Capeless defends handling of homicide suspect's prior cases
PITTSFIELD -- In the face of public criticism, Berkshire District Attorney David Capeless maintains his office was diligent in the handling of prior cases against accused killer Adam Lee Hall.
"We prosecuted cases we could prosecute. ... We did the best we could," Capeless said recently in a heated meeting with The Eagle's editorial board.
The meeting marked the first time that Capeless had spoken with The Eagle about the cases since the newspaper reported last month that his office had dismissed or otherwise hadn't pursued 10 violent charges against Hall before he allegedly beat Pittsfield resident David Glasser with a baseball bat in 2009.
Glasser's remains were found buried in a ditch in Becket in September, along with the remains of two of his friends -- Edward Frampton and Robert Chadwell.
Hall and two accomplices each have been charged with murder, which police say they committed to prevent Glasser from testifying against Hall on assault, drug and gun charges. At the time of his death, Glasser was set to testify regarding 19 felony charges against Hall.
News of Hall's prior record has left friends and family members of the three victims asking whether the killings might have been prevented had the District Attorney's Office more vigorously pursued the 10 violent charges, which spanned six cases from 1997 to 2006.
Only two of the counts against Hall ever stuck, netting him one year in the county jail in 1997 for assault and battery.
During the interview with The Eagle, Capeless alternately expressed remorse that a witness and two other men had been killed and anger that the media was questioning his record. He attempted to explain the circumstances leading up to Glasser's death and criticized the newspaper for its "math" in reporting the 10 charges.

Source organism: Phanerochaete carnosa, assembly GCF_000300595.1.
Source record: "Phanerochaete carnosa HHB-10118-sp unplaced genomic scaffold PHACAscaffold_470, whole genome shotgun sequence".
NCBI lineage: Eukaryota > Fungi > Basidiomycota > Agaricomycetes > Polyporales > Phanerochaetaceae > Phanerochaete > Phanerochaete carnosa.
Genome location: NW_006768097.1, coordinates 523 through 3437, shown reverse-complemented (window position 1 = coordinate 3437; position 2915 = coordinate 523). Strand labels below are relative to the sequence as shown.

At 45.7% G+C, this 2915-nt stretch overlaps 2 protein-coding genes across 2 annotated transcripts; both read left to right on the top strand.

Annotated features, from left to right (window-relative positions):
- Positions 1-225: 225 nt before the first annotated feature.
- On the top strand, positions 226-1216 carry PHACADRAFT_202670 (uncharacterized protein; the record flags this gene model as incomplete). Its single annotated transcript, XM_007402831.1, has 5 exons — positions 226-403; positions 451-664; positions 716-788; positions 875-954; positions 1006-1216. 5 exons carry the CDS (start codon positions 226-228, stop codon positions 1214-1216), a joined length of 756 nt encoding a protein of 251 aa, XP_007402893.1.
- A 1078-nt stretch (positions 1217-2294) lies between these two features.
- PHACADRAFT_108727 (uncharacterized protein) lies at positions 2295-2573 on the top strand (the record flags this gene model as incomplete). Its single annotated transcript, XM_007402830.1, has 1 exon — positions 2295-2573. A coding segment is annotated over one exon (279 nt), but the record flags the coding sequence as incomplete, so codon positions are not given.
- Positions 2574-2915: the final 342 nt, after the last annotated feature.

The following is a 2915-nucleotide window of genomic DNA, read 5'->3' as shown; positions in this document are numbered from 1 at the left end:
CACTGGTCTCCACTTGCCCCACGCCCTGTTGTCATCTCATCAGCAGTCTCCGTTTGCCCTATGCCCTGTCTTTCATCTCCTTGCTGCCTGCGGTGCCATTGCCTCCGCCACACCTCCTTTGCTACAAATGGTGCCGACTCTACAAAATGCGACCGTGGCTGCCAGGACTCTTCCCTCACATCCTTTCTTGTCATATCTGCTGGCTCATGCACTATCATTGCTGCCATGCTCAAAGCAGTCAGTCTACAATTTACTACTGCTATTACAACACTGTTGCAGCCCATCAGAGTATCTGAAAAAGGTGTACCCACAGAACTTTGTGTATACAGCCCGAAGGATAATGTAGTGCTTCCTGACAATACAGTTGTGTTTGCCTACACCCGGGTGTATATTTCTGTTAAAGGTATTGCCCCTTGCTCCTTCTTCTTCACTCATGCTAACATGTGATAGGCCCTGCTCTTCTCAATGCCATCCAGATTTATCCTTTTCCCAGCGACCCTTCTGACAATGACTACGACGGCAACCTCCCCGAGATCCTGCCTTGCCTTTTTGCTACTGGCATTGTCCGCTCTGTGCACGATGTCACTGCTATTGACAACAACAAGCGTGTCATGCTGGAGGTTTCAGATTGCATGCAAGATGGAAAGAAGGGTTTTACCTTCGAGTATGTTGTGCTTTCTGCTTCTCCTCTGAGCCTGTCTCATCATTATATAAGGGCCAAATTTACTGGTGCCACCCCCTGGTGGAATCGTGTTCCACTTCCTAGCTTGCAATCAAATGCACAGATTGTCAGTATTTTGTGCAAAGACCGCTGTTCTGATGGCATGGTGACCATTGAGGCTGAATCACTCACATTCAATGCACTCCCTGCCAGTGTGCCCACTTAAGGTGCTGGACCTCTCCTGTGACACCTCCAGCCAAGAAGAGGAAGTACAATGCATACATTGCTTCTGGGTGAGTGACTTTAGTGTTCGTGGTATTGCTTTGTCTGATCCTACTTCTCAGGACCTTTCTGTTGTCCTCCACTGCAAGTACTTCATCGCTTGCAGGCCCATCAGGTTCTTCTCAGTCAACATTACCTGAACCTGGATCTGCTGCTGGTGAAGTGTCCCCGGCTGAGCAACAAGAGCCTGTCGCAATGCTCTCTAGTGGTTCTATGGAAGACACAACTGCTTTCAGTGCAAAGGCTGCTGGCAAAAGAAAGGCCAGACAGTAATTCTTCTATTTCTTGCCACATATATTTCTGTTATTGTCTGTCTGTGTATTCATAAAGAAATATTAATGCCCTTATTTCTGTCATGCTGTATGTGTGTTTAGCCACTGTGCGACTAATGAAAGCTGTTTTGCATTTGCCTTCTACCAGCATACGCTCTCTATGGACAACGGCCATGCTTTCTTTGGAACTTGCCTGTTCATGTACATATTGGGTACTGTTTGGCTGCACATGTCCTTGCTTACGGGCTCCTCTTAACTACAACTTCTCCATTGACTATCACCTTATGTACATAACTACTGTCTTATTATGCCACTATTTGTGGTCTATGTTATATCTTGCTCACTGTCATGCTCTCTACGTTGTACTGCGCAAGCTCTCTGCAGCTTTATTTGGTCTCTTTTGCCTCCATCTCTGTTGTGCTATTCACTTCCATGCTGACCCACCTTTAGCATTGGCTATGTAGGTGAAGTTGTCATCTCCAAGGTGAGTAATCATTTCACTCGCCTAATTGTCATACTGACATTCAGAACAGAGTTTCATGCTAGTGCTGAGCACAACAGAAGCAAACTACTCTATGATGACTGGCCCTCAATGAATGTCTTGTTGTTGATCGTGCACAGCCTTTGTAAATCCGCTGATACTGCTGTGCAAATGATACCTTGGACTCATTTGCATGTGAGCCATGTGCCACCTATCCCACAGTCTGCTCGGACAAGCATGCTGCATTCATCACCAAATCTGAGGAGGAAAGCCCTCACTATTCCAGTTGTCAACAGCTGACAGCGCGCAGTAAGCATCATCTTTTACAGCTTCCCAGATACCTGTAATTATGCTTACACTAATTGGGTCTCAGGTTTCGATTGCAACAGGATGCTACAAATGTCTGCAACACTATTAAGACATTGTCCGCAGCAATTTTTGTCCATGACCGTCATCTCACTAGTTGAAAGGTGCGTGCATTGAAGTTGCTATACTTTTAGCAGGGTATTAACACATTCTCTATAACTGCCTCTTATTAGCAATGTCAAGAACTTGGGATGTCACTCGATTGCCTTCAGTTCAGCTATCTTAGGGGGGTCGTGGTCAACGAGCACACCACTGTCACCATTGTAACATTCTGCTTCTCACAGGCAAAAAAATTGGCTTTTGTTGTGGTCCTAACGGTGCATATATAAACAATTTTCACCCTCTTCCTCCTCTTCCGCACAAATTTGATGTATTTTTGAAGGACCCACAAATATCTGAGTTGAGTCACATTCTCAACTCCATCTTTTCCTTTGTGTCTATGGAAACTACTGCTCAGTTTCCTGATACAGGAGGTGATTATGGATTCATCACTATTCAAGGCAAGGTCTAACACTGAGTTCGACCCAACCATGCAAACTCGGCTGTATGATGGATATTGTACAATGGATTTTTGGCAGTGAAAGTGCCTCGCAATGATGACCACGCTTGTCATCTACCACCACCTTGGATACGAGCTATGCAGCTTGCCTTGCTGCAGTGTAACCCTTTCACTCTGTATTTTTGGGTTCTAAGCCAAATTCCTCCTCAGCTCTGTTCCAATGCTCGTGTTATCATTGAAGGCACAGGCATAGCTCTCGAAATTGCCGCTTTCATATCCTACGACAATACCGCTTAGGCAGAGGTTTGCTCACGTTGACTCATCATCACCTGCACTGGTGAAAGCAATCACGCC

"[That number] varies depending on how you look at it," Capeless said, declining to clarify the number of charges but confirming Hall's involvement in six cases.
Capeless also took issue with previous Eagle articles that quoted Glasser's friends as saying the District Attorney's Office hadn't done enough to ensure Glasser's safety before he was to testify. Capeless reiterated that his office twice relocated Glasser, but that each time he opted to return home.
Capeless declined to say how much the relocations cost his office and where they took place, but he maintained the DA's office did "everything that we thought was necessary" to keep Glasser safe.
"In retrospect, could there have been more done? Of course," Capeless said. "Everyone connected with the case regrets horribly what happened. But we cannot force people to take protection."
A Berkshire County attorney who has former ties to a district attorney's office in the state said it was difficult to believe that, given Hall's history, authorities weren't more proactive in their efforts to protect Glasser.
"These murders didn't happen in isolation. They knew about Hall for a while, but still they didn't take steps," said the lawyer, who spoke on the condition of anonymity to avoid souring future dealings with the DA's office.
Capeless defended his office's efforts by saying three cases against Hall went through the court system and were prosecuted "fully to conclusion," and three cases were dismissed because witnesses wouldn't cooperate. In one instance, Capeless said, an initially cooperative witness arrived at the courthouse on the day of the trial, but disappeared before the proceedings began.
Hall, a former member of the Hells Angels motorcycle gang, has a long history of intimidating witnesses, according to police sources and records.
'We went forward'
During the interview, Capeless criticized The Eagle for what he called "misinformation and lies to the public" in its reporting, emphasizing that one violent charge -- unarmed robbery in 2000 -- wasn't dismissed but instead was amended to larceny from the person. (That charge subsequently was dismissed by prosecutors.)
"We went forward on the charge," Capeless said. "That's part of the record. There's a motion to amend it. It's incorrect to state it was dismissed."
In the three cases the District Attorney's Office ultimately prosecuted, Capeless didn't deny his office had dismissed the violent charges, but said prosecutors sought jail time on lesser charges, such as destruction of property in a 2003 case. A judge continued that charge without a finding, meaning no official determination of guilt was ever made in the case.